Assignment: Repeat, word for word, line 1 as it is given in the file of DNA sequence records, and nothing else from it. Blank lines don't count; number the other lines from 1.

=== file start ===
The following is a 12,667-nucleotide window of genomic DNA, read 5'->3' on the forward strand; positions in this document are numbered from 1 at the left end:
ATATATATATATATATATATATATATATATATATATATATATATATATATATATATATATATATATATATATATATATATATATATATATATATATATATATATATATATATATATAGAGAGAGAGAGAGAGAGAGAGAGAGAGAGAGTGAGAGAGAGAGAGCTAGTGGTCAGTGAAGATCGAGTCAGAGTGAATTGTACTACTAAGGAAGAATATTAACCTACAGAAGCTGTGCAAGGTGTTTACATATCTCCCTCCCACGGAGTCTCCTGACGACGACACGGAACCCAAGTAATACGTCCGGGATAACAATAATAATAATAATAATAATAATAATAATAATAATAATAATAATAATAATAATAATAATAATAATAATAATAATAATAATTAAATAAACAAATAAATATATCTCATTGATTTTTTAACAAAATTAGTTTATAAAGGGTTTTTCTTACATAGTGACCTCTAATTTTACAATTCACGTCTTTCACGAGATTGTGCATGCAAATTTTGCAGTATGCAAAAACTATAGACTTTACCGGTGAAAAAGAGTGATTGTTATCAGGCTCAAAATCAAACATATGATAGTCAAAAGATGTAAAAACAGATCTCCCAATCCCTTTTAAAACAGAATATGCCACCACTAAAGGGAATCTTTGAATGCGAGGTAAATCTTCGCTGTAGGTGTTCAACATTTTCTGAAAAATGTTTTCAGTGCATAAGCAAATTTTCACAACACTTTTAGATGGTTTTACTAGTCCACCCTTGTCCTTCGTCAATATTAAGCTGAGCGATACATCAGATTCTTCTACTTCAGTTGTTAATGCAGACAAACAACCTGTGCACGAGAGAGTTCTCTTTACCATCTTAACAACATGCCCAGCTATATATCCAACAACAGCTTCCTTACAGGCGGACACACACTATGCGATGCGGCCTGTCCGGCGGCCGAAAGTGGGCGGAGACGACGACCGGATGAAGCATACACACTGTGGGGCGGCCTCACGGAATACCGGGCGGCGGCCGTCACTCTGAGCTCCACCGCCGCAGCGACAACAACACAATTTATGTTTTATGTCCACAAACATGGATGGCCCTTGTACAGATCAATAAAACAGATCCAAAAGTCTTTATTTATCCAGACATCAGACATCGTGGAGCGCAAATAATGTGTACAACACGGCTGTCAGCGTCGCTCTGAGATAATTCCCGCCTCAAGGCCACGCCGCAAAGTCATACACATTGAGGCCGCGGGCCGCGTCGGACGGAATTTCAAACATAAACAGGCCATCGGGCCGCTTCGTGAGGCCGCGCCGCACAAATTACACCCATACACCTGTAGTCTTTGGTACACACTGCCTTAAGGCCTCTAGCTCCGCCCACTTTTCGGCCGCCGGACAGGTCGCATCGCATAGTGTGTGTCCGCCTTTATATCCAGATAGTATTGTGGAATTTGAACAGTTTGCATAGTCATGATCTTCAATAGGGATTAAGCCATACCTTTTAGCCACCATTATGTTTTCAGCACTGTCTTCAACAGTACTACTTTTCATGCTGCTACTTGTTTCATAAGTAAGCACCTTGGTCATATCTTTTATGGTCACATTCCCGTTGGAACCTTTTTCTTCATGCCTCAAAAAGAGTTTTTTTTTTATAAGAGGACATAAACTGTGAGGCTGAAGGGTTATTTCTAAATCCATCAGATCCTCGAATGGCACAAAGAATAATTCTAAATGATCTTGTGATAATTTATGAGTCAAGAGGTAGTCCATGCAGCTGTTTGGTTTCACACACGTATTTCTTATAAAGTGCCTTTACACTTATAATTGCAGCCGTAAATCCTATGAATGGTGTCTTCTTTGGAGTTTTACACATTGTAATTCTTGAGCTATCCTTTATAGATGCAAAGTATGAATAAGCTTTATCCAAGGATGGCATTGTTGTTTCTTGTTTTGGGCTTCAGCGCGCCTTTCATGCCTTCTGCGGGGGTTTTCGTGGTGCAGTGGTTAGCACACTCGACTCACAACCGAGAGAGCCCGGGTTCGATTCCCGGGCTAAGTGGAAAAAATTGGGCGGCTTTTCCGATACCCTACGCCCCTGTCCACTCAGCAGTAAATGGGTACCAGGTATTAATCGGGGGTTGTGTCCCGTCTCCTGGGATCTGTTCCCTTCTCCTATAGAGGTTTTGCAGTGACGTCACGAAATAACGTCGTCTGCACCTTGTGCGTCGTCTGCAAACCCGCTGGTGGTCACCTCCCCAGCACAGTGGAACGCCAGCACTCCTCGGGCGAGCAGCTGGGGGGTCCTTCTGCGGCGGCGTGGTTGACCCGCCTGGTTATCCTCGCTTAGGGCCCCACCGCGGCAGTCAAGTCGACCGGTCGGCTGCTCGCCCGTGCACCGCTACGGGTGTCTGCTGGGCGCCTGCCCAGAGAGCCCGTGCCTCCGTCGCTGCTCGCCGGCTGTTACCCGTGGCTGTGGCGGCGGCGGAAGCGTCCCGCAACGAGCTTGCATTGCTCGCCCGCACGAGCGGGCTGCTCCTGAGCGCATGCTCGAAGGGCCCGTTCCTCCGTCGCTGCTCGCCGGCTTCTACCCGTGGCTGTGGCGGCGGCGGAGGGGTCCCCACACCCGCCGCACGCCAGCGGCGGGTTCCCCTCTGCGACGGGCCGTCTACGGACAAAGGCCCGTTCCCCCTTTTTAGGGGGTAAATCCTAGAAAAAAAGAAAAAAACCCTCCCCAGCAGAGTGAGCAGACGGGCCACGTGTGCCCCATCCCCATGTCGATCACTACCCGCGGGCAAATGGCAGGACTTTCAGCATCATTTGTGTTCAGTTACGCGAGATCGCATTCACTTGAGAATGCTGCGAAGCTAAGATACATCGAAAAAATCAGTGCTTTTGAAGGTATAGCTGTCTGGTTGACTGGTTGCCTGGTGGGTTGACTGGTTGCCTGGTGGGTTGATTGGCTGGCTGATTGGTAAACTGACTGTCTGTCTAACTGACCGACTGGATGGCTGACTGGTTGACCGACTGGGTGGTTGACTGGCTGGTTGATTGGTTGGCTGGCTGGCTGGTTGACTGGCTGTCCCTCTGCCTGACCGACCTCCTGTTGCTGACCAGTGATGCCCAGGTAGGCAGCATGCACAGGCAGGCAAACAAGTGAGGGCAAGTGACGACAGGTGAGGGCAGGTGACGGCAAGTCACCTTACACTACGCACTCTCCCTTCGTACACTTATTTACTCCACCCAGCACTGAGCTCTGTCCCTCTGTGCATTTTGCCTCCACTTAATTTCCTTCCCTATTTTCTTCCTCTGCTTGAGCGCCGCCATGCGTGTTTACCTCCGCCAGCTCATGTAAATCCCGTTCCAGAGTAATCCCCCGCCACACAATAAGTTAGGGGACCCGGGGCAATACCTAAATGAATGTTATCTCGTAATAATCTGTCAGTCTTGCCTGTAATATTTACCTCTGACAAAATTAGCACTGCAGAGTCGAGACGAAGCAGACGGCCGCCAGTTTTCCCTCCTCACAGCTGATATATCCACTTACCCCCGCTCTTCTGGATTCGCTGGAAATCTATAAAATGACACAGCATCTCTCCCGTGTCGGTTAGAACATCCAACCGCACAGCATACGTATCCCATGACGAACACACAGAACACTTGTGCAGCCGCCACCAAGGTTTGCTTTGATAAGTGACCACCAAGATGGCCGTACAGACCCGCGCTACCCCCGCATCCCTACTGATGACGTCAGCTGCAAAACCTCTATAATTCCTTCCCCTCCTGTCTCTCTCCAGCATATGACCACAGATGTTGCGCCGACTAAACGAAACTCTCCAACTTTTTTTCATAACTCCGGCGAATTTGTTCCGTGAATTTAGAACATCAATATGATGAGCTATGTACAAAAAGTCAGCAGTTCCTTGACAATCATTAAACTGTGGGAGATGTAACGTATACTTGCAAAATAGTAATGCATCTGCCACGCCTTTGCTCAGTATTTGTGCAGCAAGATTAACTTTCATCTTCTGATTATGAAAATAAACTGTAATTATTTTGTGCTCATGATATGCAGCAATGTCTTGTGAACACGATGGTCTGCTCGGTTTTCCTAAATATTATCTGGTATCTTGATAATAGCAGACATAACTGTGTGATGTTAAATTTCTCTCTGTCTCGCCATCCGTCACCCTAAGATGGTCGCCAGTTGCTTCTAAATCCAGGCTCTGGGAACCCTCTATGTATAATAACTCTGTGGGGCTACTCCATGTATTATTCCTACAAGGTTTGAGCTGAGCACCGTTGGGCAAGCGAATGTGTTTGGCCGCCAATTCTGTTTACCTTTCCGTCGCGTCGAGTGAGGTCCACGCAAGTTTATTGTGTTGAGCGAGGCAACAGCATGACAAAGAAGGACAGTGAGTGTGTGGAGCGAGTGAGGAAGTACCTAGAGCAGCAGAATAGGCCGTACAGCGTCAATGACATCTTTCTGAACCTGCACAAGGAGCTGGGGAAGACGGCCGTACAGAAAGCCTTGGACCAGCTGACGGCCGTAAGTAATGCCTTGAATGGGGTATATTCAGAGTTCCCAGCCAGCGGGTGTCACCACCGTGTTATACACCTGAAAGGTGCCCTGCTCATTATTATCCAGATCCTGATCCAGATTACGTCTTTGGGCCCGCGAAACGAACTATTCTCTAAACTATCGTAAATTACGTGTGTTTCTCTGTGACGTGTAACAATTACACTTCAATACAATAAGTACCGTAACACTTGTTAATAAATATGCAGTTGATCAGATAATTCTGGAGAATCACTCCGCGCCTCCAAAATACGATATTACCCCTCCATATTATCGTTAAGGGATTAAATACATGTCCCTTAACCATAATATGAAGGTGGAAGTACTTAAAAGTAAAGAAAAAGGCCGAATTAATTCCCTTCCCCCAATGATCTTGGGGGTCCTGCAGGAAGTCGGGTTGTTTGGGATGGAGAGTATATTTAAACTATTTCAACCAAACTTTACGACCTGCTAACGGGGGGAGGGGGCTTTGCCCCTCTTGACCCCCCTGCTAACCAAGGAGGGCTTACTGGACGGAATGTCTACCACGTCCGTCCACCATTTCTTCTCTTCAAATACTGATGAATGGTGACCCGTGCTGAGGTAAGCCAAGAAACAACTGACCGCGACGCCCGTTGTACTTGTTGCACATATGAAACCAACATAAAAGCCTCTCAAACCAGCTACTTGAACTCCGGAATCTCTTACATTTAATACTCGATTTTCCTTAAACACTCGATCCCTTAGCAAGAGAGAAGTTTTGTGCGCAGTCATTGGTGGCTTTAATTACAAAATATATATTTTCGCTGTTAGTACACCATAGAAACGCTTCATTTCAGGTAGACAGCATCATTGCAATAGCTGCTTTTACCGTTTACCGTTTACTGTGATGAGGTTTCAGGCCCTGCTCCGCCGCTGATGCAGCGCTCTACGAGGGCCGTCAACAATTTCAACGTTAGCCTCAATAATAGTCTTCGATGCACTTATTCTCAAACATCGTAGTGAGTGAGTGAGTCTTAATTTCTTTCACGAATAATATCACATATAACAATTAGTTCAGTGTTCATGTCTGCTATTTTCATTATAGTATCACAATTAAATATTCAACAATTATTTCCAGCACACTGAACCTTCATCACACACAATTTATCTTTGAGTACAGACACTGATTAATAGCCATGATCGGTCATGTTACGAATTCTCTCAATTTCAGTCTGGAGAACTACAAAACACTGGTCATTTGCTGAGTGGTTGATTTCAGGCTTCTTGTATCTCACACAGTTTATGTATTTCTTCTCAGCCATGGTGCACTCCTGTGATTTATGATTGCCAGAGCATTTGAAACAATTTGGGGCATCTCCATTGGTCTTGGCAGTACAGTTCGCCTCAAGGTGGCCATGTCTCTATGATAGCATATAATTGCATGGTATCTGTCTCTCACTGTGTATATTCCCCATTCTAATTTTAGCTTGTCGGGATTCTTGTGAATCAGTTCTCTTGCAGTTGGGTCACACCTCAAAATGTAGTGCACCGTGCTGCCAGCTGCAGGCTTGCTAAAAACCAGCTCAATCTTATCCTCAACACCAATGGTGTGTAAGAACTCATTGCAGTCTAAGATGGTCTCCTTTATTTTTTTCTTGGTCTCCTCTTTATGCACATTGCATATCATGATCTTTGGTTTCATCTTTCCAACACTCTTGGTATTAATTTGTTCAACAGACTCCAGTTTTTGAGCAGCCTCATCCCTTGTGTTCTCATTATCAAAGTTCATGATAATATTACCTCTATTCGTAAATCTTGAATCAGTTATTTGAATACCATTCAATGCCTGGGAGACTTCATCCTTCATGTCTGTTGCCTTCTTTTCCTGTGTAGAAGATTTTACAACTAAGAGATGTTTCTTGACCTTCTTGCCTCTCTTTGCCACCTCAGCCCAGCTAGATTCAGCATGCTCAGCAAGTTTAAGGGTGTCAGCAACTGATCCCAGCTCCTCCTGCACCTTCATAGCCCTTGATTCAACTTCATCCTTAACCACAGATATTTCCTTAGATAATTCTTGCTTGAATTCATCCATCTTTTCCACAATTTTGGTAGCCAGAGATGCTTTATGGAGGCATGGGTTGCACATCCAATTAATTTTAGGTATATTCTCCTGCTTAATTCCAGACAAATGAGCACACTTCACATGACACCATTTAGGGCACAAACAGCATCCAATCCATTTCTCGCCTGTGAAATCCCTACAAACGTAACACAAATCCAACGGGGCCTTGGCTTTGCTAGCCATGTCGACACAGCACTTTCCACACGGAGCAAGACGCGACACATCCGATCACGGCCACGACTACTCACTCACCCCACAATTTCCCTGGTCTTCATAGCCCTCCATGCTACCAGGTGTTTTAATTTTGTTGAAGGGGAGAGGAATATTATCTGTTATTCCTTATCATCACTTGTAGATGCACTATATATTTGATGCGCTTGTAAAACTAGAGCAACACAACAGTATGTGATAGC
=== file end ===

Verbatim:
The following is a 12,667-nucleotide window of genomic DNA, read 5'->3' on the forward strand; positions in this document are numbered from 1 at the left end: